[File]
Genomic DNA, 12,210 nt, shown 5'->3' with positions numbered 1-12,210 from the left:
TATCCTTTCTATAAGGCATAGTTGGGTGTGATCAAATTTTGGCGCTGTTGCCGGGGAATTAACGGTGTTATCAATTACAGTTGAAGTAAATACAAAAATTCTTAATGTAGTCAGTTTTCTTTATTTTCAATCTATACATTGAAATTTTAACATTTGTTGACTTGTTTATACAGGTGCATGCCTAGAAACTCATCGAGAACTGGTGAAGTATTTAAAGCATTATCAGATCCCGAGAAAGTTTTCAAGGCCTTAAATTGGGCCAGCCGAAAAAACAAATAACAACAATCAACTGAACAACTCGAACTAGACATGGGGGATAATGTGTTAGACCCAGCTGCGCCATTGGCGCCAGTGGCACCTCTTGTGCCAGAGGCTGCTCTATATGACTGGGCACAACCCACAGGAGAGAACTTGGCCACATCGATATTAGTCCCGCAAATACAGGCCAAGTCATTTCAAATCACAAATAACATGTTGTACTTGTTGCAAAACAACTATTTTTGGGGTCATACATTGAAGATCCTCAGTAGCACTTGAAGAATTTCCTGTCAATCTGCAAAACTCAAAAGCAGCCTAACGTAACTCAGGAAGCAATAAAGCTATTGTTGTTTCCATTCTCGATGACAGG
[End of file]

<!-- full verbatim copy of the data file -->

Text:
Genomic DNA, 12,210 nt, shown 5'->3' with positions numbered 1-12,210 from the left:
TATCCTTTCTATAAGGCATAGTTGGGTGTGATCAAATTTTGGCGCTGTTGCCGGGGAATTAACGGTGTTATCAATTACAGTTGAAGTAAATACAAAAATTCTTAATGTAGTCAGTTTTCTTTATTTTCAATCTATACATTGAAATTTTAACATTTGTTGACTTGTTTATACAGGTGCATGCCTAGAAACTCATCGAGAACTGGTGAAGTATTTAAAGCATTATCAGATCCCGAGAAAGTTTTCAAGGCCTTAAATTGGGCCAGCCGAAAAAACAAATAACAACAATCAACTGAACAACTCGAACTAGACATGGGGGATAATGTGTTAGACCCAGCTGCGCCATTGGCGCCAGTGGCACCTCTTGTGCCAGAGGCTGCTCTATATGACTGGGCACAACCCACAGGAGAGAACTTGGCCACATCGATATTAGTCCCGCAAATACAGGCCAAGTCATTTCAAATCACAAATAACATGTTGTACTTGTTGCAAAACAACTATTTTTGGGGTCATACATTGAAGATCCTCAGTAGCACTTGAAGAATTTCCTGTCAATCTGCAAAACTCAAAAGCAGCCTAACGTAACTCAGGAAGCAATAAAGCTATTGTTGTTTCCATTCTCGATGACAGG